The future operation of unmanned cargo aircraft (UCA) was debated as delegates from the aerospace and logistics industry met to discuss the way forward.
The initiative, organised by the National Aeronautical Centre, West Wales Airport, took place at the Lancaster Hotel in London, in the form of a roundtable discussion.
It was a world first event and an important step on a road that will one day lead to unmanned cargo aircraft being used throughout the global logistics chain.
With 35 per cent of world trade worth $6.4 trillion, now travelling by air, the time had come to prepare the way for UCA to participate, so the group, that included Thales, BAE Systems, Leonardo Finmeccanica, Avio Aero (a GE business), the International Air Transport Association (IATA), Lufthansa, PUCA, Heathrow cargo and other airline representation, discussed issues regarding a wide range of potential UCA operations from intercontinental air freighters to local deliveries by small drones.
The meeting recognised unmanned technology was not only capable of undertaking roles currently being carried out by large manned cargo aircraft, but taking over often arduous tasks from ground transport as well, including hub to hub bulk deliveries by road and disaster relief in remote regions.
West Wales Airport managing director, Ray Mann says: “The past 20 years has seen the evolution of unmanned aircraft and although initially developed for military operations, they have demonstrated the means of having far greater potential for all sorts of civilian use.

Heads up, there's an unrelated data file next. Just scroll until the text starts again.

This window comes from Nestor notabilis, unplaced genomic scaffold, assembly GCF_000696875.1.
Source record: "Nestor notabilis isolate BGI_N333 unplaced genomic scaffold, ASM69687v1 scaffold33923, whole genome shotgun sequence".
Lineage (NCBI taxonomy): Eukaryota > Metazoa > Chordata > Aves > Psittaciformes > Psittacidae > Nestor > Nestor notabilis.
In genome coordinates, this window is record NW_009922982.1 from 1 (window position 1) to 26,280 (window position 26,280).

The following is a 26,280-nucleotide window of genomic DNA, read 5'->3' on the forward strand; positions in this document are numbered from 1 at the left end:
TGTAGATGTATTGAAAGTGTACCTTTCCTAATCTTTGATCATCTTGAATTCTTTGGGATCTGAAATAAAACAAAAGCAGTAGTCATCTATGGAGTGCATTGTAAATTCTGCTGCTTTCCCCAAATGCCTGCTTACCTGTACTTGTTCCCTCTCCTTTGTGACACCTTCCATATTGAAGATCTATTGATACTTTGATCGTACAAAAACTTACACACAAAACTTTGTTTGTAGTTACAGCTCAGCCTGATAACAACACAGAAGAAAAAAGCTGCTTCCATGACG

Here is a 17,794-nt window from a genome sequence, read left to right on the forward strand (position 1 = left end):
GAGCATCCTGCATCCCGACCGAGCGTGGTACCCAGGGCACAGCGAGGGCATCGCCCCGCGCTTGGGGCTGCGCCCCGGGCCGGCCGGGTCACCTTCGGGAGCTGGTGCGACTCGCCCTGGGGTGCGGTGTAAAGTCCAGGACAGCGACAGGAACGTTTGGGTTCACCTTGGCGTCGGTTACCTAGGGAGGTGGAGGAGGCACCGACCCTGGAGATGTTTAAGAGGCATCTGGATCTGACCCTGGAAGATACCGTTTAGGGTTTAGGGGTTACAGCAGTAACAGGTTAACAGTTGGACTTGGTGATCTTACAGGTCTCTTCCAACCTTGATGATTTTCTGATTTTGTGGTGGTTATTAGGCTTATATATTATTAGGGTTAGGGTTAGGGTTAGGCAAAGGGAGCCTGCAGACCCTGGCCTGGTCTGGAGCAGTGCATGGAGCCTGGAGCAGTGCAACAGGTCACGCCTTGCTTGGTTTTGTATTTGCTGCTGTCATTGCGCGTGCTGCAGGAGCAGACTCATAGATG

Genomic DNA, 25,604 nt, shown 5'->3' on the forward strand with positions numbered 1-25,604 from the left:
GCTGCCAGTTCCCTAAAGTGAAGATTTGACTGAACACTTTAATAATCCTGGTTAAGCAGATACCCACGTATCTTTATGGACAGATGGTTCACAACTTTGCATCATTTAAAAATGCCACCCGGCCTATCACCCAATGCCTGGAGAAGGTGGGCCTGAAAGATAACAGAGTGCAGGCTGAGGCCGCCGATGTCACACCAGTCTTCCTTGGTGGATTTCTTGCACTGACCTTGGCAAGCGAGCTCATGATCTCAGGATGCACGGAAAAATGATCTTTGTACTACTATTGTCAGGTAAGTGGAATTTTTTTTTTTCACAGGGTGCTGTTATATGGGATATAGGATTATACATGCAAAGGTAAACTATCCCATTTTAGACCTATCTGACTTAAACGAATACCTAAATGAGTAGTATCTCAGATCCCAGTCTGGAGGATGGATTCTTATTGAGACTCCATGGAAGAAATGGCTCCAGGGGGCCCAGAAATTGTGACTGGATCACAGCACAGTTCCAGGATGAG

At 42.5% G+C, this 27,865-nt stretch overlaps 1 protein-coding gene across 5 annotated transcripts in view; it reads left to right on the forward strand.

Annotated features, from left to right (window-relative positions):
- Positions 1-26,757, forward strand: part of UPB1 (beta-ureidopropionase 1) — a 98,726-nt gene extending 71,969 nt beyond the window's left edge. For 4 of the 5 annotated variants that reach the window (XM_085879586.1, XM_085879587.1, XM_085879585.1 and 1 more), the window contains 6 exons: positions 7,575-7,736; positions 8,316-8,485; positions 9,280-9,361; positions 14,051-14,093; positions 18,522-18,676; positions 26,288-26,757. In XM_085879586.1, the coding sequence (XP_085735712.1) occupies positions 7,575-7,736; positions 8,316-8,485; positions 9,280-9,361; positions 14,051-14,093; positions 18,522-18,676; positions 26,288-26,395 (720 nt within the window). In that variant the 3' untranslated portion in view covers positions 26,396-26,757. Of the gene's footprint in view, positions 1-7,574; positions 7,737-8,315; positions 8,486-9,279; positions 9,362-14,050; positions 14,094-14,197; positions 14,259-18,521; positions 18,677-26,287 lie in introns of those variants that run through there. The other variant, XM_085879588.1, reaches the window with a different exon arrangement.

“At the same time, the internet has created a situation where there is now an ever increasing requirement to move more and more goods more quickly from the supplier to the consumer.
He continues: “As UCA can be constructed in any size and shape depending on the task required, this first roundtable discussion has been invaluable for both industries to understand how they can best respond to this growing demand.”
The delegates agreed that even though the required technology already exists, the wide ranging use of UCA will not fully materialise until both industries can merge their vision of the future. In the meantime, it is important to continue exchanging views as well as support demonstration projects to prove capability and build confidence.
IATA’s head of cargo, Glyn Hughes explains: “The development and use of UCA’s provides a great opportunity for the industry to carve a new niche for itself in global logistics. Not only do UCA’s have the potential to create new models for business and service delivery but they also have the ability to transform industries and overcome infrastructure limitations.
“In order for the full economic and social benefits of commercial drone technology to be realised the groundwork needs to be done now to ensure their safe integration with existing air traffic and infrastructure.”
The initiative is set to continue with further meetings planned in the coming months.